12 December 2018

THE DICK CAVETT SHOW Coming to DVD from SMORE Entertainment via MVD Entertainment Group

Since 1968 Dick Cavett has been host of his own talk show, in a variety of formats and on a number of television and radio formats. 

These releases were taken from episodes that aired between 1968 through 1996 and feature some of the best known news reporters of the era including Cronkite, Rather, Brokaw, Walters, Wallace and Sawyer. He has also gathered 7 Emmy nominations and 2 wins. News-people appearing include: Walter Leland Cronkite (November 4, 1916 - July 27, 2009: Cavett conducted two one-on-one conversations with Cronkite, October 16, 1974 and the other on March 11, 1982. Thomas John Brokaw (February 6, 1940) : Cavett and Brokaw chatted face to face on May 29, 1989 Daniel Irvin Rather (October 31, 1931): Rather and Cavett conducted their interview October 26, 1991 Myron Leon "Mike" Wallace (May 9, 1918 - April 7, 2012) : Mike Wallace was a participant on a Cavett panel that included Robert Klein, Joan Gans Johnson and Nicholas Johnson on June 30, 1970. Barbara Jill Walters (September 25, 1929): Walters was on a panel with Gig Young, Melvyn Douglas and fellow newscaster, Frank Reynolds, on October 15, 1970 Lila Diane Sawyer (December 22, 1945) : On November 18, 1985, Sawyer appeared on a panel with 60 Minutes producer Don Hewitt, Morley Safer and oddly, Teddy Ruxpin and Don Kingsborough (the man who introduced the Teddy Ruxpin toy).

These releases were taken from episodes that aired between 1968 through 1996 and feature some of the wittiest, edgy comics of the era including Robin Williams, Bobcat Goldthwait, Richard Lewis and Gilbert Gottfried. He has also gathered 7 Emmy nominations and 2 wins. Comedians appearing are: Robin McLaurin Williams (July 21, 1951 - August 11, 2014): Cavett conducted a two part interview with Williams on April 17, 1979, prior to the release of Popeye but at the height of his fame as Mork. Robert Francis "Bobcat" Goldthwait (May 26, 1962) Dick and Bobcat sat down and chatted, face to face, on March 13, 1992 shortly before his 1993 gig as opening act for Nirvana's final North American tour. Richard Philip Lewis (June 29, 1947) : Richard Lewis sat down with Cavett on September 13, 1990, during his stint starring on Anything But Love. Gilbert Jeremy Gottfried (February 28, 1955) : On August 6, 1990, while still appearing on SNL and in the midst of the release of 2 films and other television work, Cavett and Gottfried had their one on one interview.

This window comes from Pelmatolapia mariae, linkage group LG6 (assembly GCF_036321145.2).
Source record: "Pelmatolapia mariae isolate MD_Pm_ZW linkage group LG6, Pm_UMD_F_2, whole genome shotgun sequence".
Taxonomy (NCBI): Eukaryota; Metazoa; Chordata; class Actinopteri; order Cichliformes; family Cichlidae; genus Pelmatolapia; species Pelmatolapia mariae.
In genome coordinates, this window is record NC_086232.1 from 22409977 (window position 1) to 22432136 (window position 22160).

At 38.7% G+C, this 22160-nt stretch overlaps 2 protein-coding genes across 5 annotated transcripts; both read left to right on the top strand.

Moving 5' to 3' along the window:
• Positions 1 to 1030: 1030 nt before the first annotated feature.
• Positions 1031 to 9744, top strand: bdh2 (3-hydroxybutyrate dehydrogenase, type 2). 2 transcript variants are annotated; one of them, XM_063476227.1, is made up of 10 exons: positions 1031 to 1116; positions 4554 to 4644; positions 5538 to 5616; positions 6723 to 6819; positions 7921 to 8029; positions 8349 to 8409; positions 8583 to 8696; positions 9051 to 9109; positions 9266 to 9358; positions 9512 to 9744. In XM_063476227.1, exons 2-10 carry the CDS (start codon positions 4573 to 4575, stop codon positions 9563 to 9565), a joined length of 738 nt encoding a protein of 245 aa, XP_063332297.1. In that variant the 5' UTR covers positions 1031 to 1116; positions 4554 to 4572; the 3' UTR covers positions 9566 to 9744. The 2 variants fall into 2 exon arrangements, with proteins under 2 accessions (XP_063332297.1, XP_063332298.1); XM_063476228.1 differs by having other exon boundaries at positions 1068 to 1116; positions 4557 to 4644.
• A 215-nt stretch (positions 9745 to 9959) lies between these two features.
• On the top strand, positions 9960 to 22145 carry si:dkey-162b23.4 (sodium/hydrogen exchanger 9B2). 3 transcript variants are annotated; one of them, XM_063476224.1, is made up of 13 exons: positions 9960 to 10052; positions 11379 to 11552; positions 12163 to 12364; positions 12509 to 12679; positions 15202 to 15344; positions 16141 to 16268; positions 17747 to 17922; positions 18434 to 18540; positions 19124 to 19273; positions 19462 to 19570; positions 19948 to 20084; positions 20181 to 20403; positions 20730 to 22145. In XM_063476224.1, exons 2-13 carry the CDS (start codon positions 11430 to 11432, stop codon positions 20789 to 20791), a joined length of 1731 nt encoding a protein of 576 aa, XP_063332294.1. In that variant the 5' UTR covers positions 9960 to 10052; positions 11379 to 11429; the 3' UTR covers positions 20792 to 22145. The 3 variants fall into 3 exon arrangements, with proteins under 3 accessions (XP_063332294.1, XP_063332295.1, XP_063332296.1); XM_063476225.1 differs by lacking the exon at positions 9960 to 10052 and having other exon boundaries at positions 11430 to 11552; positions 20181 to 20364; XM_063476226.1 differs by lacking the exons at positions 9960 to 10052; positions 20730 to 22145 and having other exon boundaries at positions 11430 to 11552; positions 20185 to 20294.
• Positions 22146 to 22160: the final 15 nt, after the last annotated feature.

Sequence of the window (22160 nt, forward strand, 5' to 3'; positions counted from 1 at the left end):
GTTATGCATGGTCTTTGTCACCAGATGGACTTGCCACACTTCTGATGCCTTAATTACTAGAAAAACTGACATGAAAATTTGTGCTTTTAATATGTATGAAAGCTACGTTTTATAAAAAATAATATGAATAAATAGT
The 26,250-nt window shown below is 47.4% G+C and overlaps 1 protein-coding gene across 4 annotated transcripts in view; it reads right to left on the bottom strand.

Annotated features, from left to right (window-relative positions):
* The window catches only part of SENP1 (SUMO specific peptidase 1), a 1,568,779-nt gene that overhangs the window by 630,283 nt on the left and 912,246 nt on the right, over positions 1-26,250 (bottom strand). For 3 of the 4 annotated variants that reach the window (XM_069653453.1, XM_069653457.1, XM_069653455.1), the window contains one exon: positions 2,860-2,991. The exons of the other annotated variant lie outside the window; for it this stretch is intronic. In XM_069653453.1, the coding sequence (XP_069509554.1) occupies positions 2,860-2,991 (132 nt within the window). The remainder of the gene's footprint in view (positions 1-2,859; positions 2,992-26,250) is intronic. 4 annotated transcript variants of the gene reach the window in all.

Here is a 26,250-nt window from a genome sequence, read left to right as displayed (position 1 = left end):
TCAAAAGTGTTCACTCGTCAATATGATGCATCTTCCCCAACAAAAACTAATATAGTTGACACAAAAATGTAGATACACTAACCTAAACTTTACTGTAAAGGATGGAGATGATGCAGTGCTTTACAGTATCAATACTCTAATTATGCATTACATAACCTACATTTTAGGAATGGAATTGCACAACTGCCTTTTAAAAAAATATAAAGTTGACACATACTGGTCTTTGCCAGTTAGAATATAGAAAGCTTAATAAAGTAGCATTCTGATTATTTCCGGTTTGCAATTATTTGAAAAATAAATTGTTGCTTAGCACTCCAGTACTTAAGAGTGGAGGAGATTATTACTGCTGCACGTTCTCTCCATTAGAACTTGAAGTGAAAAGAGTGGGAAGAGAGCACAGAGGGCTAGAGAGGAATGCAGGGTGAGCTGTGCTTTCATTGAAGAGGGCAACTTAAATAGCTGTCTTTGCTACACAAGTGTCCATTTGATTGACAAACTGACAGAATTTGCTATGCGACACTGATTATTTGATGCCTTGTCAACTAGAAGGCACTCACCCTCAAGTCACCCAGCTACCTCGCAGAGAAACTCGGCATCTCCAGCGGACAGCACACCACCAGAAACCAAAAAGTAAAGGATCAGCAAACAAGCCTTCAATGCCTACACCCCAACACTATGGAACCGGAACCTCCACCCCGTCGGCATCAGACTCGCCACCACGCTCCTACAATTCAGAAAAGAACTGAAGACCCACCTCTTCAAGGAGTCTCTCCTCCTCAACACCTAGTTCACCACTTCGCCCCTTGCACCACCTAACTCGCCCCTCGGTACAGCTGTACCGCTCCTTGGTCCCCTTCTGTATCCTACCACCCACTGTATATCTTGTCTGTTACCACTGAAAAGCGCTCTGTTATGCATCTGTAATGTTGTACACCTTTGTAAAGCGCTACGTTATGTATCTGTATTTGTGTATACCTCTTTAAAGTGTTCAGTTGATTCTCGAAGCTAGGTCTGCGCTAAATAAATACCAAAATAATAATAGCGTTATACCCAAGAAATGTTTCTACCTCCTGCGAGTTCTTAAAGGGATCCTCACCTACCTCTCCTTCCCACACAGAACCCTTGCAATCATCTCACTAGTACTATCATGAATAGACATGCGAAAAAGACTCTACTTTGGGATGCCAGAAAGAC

These episodes were taken from shows that aired between 1990 through 1995 and feature some of the insightful, thought provoking and satirical brilliance of George Carlin, Martin Mull and Steve Martin. Cavett has also gathered 7 Emmy nominations and 2 wins. Comedians appearing are: George Denis Patrick Carlin (May 12, 1937 - June 22, 2008) one of the most influential and revered comedians of his era. Lauded by Rolling Stone as second on their 50 best stand-up comics of all time. While Carlin appeared 5 times on The Dick Cavett Show, 3 were as a part of panels and we've chosen to use the two 'one-on-one' shows he did with Cavett on June 5, 1990 and December 1, 1992. Martin Eugene Mull (August 18, 1943) is a multi-talented comedian, actor, singer and artist but got his start in show business in 1970 after writing "A Girl Named Johnny Cash" for country star Jane Morgan. If you remember Garth and Barth Gimble, then you remember Mull's first major acting role. He started as Garth Gimble on "Mary Hartman, Mary Hartman" (produced by Norman Lear) which led to the spin off, "Fernwood Tonight", where he played Garth's identical twin Barth, with sidekick Jerry Hubbard (Fred Willard). Mull sat down with Cavett on June 4, 1995 during the time he was appearing on "Roseanne" and just before starting work on "Sabrina, the Teenage Witch. Stephen Glenn Martin (August 14, 1945) is a multi-talented individual, excelling at comedy, acting, producer, musician (piano and banjo, winning two Grammys for his prowess on the banjo) and playwright. Not a joke teller, per se, Martin's act was more absurdist and off beat...(who can forget the arrow through the head routine? Or 'excuse me'?) Steve Martin appeared just this one time on Cavett on December 17, 1992, after completion of 3 films in 1991 and 2 more in 1992.

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